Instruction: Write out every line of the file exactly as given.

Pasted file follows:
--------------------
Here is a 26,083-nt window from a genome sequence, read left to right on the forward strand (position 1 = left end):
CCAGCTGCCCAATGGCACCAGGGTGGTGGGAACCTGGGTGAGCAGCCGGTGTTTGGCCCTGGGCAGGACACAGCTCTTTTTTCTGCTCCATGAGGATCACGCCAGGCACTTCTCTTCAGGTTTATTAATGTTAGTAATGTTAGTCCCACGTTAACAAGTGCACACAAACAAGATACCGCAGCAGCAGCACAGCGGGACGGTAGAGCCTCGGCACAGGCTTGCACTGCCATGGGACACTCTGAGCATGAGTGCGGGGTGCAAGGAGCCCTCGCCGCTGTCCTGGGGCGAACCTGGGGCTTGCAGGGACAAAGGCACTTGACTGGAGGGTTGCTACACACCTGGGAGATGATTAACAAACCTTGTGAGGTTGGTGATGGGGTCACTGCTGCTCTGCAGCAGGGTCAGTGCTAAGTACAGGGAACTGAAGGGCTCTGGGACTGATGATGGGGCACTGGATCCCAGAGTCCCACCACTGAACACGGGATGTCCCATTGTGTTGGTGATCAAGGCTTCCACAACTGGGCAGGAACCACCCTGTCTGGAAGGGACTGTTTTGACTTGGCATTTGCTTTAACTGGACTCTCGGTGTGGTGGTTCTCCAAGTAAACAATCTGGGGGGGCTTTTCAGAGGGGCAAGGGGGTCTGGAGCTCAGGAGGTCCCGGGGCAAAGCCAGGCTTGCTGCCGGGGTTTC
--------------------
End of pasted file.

Here is a 26,083-nt window from a genome sequence, read left to right on the forward strand (position 1 = left end):
CCAGCTGCCCAATGGCACCAGGGTGGTGGGAACCTGGGTGAGCAGCCGGTGTTTGGCCCTGGGCAGGACACAGCTCTTTTTTCTGCTCCATGAGGATCACGCCAGGCACTTCTCTTCAGGTTTATTAATGTTAGTAATGTTAGTCCCACGTTAACAAGTGCACACAAACAAGATACCGCAGCAGCAGCACAGCGGGACGGTAGAGCCTCGGCACAGGCTTGCACTGCCATGGGACACTCTGAGCATGAGTGCGGGGTGCAAGGAGCCCTCGCCGCTGTCCTGGGGCGAACCTGGGGCTTGCAGGGACAAAGGCACTTGACTGGAGGGTTGCTACACACCTGGGAGATGATTAACAAACCTTGTGAGGTTGGTGATGGGGTCACTGCTGCTCTGCAGCAGGGTCAGTGCTAAGTACAGGGAACTGAAGGGCTCTGGGACTGATGATGGGGCACTGGATCCCAGAGTCCCACCACTGAACACGGGATGTCCCATTGTGTTGGTGATCAAGGCTTCCACAACTGGGCAGGAACCACCCTGTCTGGAAGGGACTGTTTTGACTTGGCATTTGCTTTAACTGGACTCTCGGTGTGGTGGTTCTCCAAGTAAACAATCTGGGGGGGCTTTTCAGAGGGGCAAGGGGGTCTGGAGCTCAGGAGGTCCCGGGGCAAAGCCAGGCTTGCTGCCGGGGTTTC